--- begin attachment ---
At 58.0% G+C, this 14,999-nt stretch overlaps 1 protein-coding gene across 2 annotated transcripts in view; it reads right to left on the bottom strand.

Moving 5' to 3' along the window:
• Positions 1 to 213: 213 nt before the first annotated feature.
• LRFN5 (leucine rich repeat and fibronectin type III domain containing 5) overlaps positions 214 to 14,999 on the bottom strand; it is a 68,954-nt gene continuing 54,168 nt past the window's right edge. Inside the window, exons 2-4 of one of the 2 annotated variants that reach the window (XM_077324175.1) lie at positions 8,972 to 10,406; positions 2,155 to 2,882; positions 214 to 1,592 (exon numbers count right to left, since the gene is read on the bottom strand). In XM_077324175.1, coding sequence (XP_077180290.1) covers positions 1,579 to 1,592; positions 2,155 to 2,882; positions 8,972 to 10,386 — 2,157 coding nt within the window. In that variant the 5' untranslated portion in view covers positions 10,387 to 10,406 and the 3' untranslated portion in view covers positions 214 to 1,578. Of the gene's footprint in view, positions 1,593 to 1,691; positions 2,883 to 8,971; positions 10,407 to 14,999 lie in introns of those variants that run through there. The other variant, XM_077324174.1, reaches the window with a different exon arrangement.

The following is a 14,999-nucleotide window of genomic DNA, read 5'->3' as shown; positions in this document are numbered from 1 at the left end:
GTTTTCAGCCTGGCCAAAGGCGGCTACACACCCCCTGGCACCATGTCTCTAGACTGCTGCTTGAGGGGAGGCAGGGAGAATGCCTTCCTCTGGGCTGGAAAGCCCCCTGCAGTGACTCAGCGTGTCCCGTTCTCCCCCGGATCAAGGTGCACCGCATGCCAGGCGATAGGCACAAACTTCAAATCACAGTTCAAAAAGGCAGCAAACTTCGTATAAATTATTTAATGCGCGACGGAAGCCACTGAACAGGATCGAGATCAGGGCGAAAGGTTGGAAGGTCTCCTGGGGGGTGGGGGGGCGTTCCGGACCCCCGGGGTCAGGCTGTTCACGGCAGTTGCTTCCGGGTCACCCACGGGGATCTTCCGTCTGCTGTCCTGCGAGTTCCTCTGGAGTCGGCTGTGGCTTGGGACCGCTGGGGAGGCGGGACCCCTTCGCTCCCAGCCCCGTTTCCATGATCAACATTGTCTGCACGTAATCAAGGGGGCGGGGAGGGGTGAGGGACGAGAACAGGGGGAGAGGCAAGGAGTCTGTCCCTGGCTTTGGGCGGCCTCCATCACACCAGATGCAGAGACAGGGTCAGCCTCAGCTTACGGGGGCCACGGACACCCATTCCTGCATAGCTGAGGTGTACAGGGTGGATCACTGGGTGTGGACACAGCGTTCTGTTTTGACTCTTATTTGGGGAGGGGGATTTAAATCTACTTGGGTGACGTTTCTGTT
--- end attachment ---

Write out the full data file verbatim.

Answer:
At 58.0% G+C, this 14,999-nt stretch overlaps 1 protein-coding gene across 2 annotated transcripts in view; it reads right to left on the bottom strand.

Moving 5' to 3' along the window:
• Positions 1 to 213: 213 nt before the first annotated feature.
• LRFN5 (leucine rich repeat and fibronectin type III domain containing 5) overlaps positions 214 to 14,999 on the bottom strand; it is a 68,954-nt gene continuing 54,168 nt past the window's right edge. Inside the window, exons 2-4 of one of the 2 annotated variants that reach the window (XM_077324175.1) lie at positions 8,972 to 10,406; positions 2,155 to 2,882; positions 214 to 1,592 (exon numbers count right to left, since the gene is read on the bottom strand). In XM_077324175.1, coding sequence (XP_077180290.1) covers positions 1,579 to 1,592; positions 2,155 to 2,882; positions 8,972 to 10,386 — 2,157 coding nt within the window. In that variant the 5' untranslated portion in view covers positions 10,387 to 10,406 and the 3' untranslated portion in view covers positions 214 to 1,578. Of the gene's footprint in view, positions 1,593 to 1,691; positions 2,883 to 8,971; positions 10,407 to 14,999 lie in introns of those variants that run through there. The other variant, XM_077324174.1, reaches the window with a different exon arrangement.

The following is a 14,999-nucleotide window of genomic DNA, read 5'->3' as shown; positions in this document are numbered from 1 at the left end:
GTTTTCAGCCTGGCCAAAGGCGGCTACACACCCCCTGGCACCATGTCTCTAGACTGCTGCTTGAGGGGAGGCAGGGAGAATGCCTTCCTCTGGGCTGGAAAGCCCCCTGCAGTGACTCAGCGTGTCCCGTTCTCCCCCGGATCAAGGTGCACCGCATGCCAGGCGATAGGCACAAACTTCAAATCACAGTTCAAAAAGGCAGCAAACTTCGTATAAATTATTTAATGCGCGACGGAAGCCACTGAACAGGATCGAGATCAGGGCGAAAGGTTGGAAGGTCTCCTGGGGGGTGGGGGGGCGTTCCGGACCCCCGGGGTCAGGCTGTTCACGGCAGTTGCTTCCGGGTCACCCACGGGGATCTTCCGTCTGCTGTCCTGCGAGTTCCTCTGGAGTCGGCTGTGGCTTGGGACCGCTGGGGAGGCGGGACCCCTTCGCTCCCAGCCCCGTTTCCATGATCAACATTGTCTGCACGTAATCAAGGGGGCGGGGAGGGGTGAGGGACGAGAACAGGGGGAGAGGCAAGGAGTCTGTCCCTGGCTTTGGGCGGCCTCCATCACACCAGATGCAGAGACAGGGTCAGCCTCAGCTTACGGGGGCCACGGACACCCATTCCTGCATAGCTGAGGTGTACAGGGTGGATCACTGGGTGTGGACACAGCGTTCTGTTTTGACTCTTATTTGGGGAGGGGGATTTAAATCTACTTGGGTGACGTTTCTGTT